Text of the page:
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Manav Khurana
Observability Product GM at New Relic October 11

I am a big fan of drumbeats. People are busy and it's easy to miss one large product announcement and even if your audience sees the announcement, it's easy to forget about it. 


My favorite packaging approach is to have a broad theme ([your service] keeps getting better, a commitment to security or performance, helping your audience do something better, faster, cheaper...) and then announce each small enhancement as it comes.


Say you have 5 small enhancements over 12-15 weeks. Start with announcing the first enhancement on your blog/email/social channels as part of a broader theme. For the next enhancement, reinforce the theme and call back the previous one... and so on for the next 2. Then for the final one, you could consider doing a bigger announcement via press/event to show constant progress. 


This way, you get to tell your story multiple times, gain credibility for your theme, and improve your SEO juice for each enhancement... no one feature or subfeature gets burried in one bulky announcement. 


Think of this as an "Agile Product Marketing" concept.

Jack Wei
Head of Product Marketing at Sendbird | Formerly SmartRecruiters, Mixpanel, DeloitteMarch 11

I'll answer this in two parts. Part 1: You've likely arrived at launching a bunch of small features to begin with because the product vision and strategy is fuzzy. Or that the strategy is to build what customers request and your release cadence is fluid. You wouldn't have asked this question if PM+PMM planned product strategy together and looked at the roadmap earlier on to develop and align on launch themes mapped to business objectives. You're asking this question because things currently work as a hand-off process, and PMM tries to "work with whatever's been given." This is not an ideal long term setup, so that has to improve.

Part 2: There must be some sort of overlapping value when these small feature enhancements are evaluated side-by-side. Applying the following framework might help:

  • Why was this feature enhancement built? (There will be an internal and external motivation, steer towards the external)
  • Who was it built for; what are their perceived value vs. benefits?
  • When and in which situations will the value be realized?
  • Where in the marchitecture or product suite is impacted by each feature enhancement?

Once you can answer the above for each feature, is there an overlap or commonality anywhere? If so, great. Go deeper in that area. If not... be prepared to live with less than impressive launch results and improve the upfront strategy for the future.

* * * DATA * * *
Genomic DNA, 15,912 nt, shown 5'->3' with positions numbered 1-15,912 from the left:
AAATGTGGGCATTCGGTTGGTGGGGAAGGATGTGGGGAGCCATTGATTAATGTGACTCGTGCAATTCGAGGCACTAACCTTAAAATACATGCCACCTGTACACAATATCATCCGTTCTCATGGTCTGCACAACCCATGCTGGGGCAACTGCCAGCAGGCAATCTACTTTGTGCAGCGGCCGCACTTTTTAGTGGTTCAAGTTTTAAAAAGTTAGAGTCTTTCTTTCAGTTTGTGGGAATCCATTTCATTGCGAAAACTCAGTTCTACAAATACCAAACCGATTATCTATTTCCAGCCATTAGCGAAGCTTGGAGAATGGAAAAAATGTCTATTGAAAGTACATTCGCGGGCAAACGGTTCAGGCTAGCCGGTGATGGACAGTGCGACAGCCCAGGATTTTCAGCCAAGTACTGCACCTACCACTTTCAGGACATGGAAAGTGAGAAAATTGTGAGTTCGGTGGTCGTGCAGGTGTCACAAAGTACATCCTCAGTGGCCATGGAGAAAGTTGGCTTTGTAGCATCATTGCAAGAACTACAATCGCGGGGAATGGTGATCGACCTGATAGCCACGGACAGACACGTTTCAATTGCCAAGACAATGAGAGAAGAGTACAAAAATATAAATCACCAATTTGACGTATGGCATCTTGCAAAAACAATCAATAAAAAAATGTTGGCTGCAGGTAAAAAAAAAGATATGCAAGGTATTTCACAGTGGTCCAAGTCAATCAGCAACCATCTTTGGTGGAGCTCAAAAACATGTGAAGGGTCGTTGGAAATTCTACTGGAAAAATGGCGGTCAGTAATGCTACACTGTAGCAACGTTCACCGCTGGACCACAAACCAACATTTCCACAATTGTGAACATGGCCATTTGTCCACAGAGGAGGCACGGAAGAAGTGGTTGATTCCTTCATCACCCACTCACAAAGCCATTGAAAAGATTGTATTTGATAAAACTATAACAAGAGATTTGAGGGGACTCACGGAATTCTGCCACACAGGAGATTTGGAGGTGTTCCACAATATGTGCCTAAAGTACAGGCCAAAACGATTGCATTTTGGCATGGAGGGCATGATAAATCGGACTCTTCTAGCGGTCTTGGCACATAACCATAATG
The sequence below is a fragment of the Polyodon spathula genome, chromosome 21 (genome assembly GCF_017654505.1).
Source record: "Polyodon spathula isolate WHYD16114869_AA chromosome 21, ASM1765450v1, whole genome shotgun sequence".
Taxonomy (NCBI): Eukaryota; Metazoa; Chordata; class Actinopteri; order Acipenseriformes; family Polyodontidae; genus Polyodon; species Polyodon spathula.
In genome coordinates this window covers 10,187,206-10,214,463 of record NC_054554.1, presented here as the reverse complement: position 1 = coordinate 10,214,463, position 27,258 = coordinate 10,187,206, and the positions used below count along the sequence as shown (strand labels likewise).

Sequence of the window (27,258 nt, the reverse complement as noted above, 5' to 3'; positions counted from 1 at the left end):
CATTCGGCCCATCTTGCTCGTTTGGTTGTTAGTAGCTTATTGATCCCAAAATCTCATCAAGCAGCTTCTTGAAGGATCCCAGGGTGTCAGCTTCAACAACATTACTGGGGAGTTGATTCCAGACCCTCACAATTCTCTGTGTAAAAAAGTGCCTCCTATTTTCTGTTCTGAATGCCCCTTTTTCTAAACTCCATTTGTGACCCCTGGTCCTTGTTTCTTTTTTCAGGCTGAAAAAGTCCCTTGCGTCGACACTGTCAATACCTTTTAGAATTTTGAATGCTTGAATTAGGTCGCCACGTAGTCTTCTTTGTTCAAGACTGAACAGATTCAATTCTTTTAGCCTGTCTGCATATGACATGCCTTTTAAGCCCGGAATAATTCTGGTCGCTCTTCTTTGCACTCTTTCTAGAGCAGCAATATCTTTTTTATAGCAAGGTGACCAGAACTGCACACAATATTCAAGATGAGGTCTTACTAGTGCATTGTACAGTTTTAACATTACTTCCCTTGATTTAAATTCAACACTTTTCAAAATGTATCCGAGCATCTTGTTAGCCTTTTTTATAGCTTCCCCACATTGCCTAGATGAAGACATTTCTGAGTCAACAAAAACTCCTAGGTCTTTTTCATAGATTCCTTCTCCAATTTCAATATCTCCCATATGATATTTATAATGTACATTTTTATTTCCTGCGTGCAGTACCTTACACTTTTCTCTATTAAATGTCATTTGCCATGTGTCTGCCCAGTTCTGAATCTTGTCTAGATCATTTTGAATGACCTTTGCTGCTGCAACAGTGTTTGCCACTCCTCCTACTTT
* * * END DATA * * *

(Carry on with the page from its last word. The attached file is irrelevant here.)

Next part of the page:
Zachary Fox
Director of Product + Customer Marketing at Resultados Digitais February 15

I personally like mixing the “packing of features into a big launch” and the “ongoing drumbeat”. What we did this year was choose 4 customer objectives for our product for the year and kick the year off with a campaign speaking to them and how they solve our customers biggest needs. We then planned one “big moment” for each objective over the course of the year, this would be a month when we would hit hard on this theme repeatedly tied to a major launch. Then, outside these 4 big months we plan a steady release of smaller enhancements, tying them back to our 4 objectives.

Josh Colter
Head of Marketing at Woven August 9

This is a common issue with the prevalency of agile software development. I recommend bundling up several iterative features into a meta-theme and then building a campaign around it every 6-12 weeks. This allows you to blitz the market with a bigger message/story, and it creates an internal drumbeat of messaging that the marketing team can deliver on repeatedly.

Anand Patel
Director of Product Marketing at Appcues March 15

I like Zach's suggestion of finding a good mix but there can be times when a larger story just has more impact. At the end of the day, the key thing is to think in themes, and how those themes are going to drive value and impact for your customers. If a feature or item by itself will have large impact, then why wait to share the story? But if that feature has more impact when wrapped up as part of a larger story, then packaging it as such. I wrote an overview of this very topic here: 

Pranav Deshpande
Product Marketing Leader at | Formerly TwilioMarch 12

I agree with Jack here. Ideally, new feature or product releases are planned as part of a larger story/theme you've set with PM so that you can keep referencing that theme in each new release. It can be hard to do in practice though. Getting PMs bought in is usually the hardest thing to do here, especially if you're growing quickly and need to ship as fast as possible to keep existing customers happy and convince new customers to sign. Here's a miscellaneous list that's worked at Modern Treasury, although we still have a long way to go here:

- Embed PMMs with PMs so that they're always up to date on the roadmap

- Track new feature requests and customer objections. Focus on being the voice of the customer.

- Have well-defined launch tiers to size level of effort for new launches correctly.